JERUSALEM (AP) - Israel began building more than twice as many West Bank settlement homes in 2013 than it did the previous year, Israel's central bureau of statistics said Monday, just hours before its prime minster was to face President Barack Obama in Washington for what was expected to be a tense meeting.
The two leaders have been at odds over Israel's settlement policies on war-won land, and the announcement looked to complicate matters weeks before an initial April target date for reaching the outline of an Israeli-Palestinian peace accord.
In its annual roundup of the Israeli housing market, the bureau said work began on 2,534 new housing units in the settlements in 2013, compared to 1,133 in 2012. Nationally, Israel had a 3.4 percent increase in housing starts over the same period.
The Palestinians seek the West Bank, east Jerusalem and the Gaza Strip- territories captured by Israel in 1967- for an independent state. The Palestinians consider settlements build beyond the pre-1967 lines to be illegal and an obstacle to peace. Israeli Prime Minister Benjamin Netanyahu has refused to recognize these lines as a starting point, saying final borders should be agreed in negotiations.
More than 550,000 Israelis now live in the West Bank and east Jerusalem. Israel withdrew from Gaza in 2005. The Palestinians, along with the international community, consider settlements illegal or illegitimate. European and American leaders have warned Israel recently that settlements are causing increased isolation for Israel.
In a published interview, Obama said he would personally appeal for Netanyahu to move forward on peace talks with the Palestinians.
"I believe that (Netanyahu) is strong enough that if he decided this was the right thing to do for Israel, that he could do it," Obama said in an interview with Bloomberg View. "If he does not believe that a peace deal with the Palestinians is the right thing to do for Israel, then he needs to articulate an alternative approach. And as I said before, it's hard to come up with one that's plausible."
After two decades of intermittent negotiations, including nearly five years of deadlock following Netanyahu's return to power in 2009, the United States relaunched peace talks between Israel and the Palestinians last July. The sides agreed to a nine-month target for forging a final peace deal.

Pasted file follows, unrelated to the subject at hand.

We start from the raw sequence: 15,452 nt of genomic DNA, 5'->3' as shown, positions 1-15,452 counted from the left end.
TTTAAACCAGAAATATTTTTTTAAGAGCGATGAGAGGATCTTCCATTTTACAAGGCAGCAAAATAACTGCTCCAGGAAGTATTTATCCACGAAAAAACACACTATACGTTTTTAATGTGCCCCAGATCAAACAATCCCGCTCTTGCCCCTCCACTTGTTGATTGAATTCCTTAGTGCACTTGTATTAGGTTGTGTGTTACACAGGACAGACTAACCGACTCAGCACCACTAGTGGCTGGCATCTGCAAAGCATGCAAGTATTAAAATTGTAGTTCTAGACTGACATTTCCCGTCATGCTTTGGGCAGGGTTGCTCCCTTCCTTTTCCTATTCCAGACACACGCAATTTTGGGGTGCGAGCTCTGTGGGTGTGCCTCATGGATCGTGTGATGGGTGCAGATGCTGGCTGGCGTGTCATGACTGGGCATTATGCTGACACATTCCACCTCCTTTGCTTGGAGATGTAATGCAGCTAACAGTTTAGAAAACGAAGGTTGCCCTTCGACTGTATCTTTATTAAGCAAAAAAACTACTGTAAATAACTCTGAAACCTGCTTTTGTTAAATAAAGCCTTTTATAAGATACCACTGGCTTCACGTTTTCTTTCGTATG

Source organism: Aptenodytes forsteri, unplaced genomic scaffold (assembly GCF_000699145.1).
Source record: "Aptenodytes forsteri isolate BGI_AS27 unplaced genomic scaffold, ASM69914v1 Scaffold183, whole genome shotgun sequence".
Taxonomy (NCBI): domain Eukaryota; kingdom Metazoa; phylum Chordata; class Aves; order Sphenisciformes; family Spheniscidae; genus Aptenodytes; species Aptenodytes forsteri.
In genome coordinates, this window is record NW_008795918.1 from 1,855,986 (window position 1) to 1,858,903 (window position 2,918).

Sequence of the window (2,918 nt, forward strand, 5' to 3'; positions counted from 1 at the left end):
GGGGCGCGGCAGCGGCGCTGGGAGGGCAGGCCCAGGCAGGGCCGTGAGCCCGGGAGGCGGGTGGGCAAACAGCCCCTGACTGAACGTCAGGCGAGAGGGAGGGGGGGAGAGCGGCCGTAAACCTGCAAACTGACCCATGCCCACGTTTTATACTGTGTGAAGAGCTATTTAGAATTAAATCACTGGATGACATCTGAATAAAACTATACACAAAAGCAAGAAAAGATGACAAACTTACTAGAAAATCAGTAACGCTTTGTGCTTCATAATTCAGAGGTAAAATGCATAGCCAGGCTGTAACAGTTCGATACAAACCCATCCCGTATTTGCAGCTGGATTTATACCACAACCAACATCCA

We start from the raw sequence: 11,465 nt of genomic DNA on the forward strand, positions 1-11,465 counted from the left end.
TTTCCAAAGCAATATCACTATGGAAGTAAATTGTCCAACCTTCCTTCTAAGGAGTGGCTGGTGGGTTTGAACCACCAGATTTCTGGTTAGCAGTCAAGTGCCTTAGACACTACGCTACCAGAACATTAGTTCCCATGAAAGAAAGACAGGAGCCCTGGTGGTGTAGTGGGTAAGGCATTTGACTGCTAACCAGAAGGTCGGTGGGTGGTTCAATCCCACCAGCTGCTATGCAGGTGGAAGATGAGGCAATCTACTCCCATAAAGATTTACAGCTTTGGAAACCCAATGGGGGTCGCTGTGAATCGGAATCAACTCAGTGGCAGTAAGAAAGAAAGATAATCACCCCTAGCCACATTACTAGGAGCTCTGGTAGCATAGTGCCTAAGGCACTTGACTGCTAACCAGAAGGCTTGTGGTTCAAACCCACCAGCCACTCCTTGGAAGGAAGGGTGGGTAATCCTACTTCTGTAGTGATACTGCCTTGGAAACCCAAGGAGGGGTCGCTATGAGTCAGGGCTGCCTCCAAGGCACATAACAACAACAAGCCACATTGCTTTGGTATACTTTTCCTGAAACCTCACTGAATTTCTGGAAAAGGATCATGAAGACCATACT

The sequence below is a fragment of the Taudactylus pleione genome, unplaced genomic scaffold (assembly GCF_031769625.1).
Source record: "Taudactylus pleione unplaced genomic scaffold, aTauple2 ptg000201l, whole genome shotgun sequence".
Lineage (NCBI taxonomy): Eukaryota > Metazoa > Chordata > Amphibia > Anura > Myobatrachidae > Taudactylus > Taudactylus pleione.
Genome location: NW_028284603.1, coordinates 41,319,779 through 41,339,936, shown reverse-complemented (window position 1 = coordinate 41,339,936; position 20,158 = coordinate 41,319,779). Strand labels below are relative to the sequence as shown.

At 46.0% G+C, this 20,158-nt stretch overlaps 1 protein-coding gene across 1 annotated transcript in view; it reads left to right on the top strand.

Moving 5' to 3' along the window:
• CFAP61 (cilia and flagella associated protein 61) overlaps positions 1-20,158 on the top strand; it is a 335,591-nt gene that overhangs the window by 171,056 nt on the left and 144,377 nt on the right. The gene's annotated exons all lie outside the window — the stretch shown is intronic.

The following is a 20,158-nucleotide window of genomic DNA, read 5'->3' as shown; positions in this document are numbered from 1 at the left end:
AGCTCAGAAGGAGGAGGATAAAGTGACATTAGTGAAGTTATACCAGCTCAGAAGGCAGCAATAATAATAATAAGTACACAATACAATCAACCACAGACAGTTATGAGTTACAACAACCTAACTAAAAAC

U.S. Secretary of State John Kerry has traveled to the region more than 10 times for meetings with Netanyahu and Palestinian President Mahmoud Abbas. He has also talked to them on the phone repeatedly. But with no signs of breakthrough, Kerry has been forced to scale back his objectives.
The initial goal of a final deal by April was later replaced by more modest U.S. aspirations of brokering the contours of an agreement. In recent weeks, there were expectations that Kerry would present his own ideas for such a framework, with Abbas and Netanyahu agreeing to continue talks for up to a year on that basis.
But the gaps between Abbas and Netanyahu remain wide, and it's not certain Kerry will present a framework in such conditions.
Abbas is scheduled to visit the White House on March 17.
The Palestinians have demanded that Israel agree to base the final borders with a future Palestine on the pre-1967 lines, with small land swaps that would allow Israel to keep some of its settlements.
Netanyahu wants to retain an Israeli presence in a strategic area of the West Bank along the border with Jordan and keep large blocs of settlements closest to Israel. He has given no indication as to how much territory he is willing to cede and he has rejected any division of east Jerusalem, the Palestinians' hoped-for capital.
Netanyahu has also demanded that the Palestinians recognize Israel as the homeland of the Jewish people.
Netanyahu is facing intense international pressure to begin making concessions. The international community has shown growing impatience with Israeli settlements on lands claimed by the Palestinians. Domestically, his government has come under fire for continuing to build in the West Bank when there is a dire shortage of housing in Israel proper.
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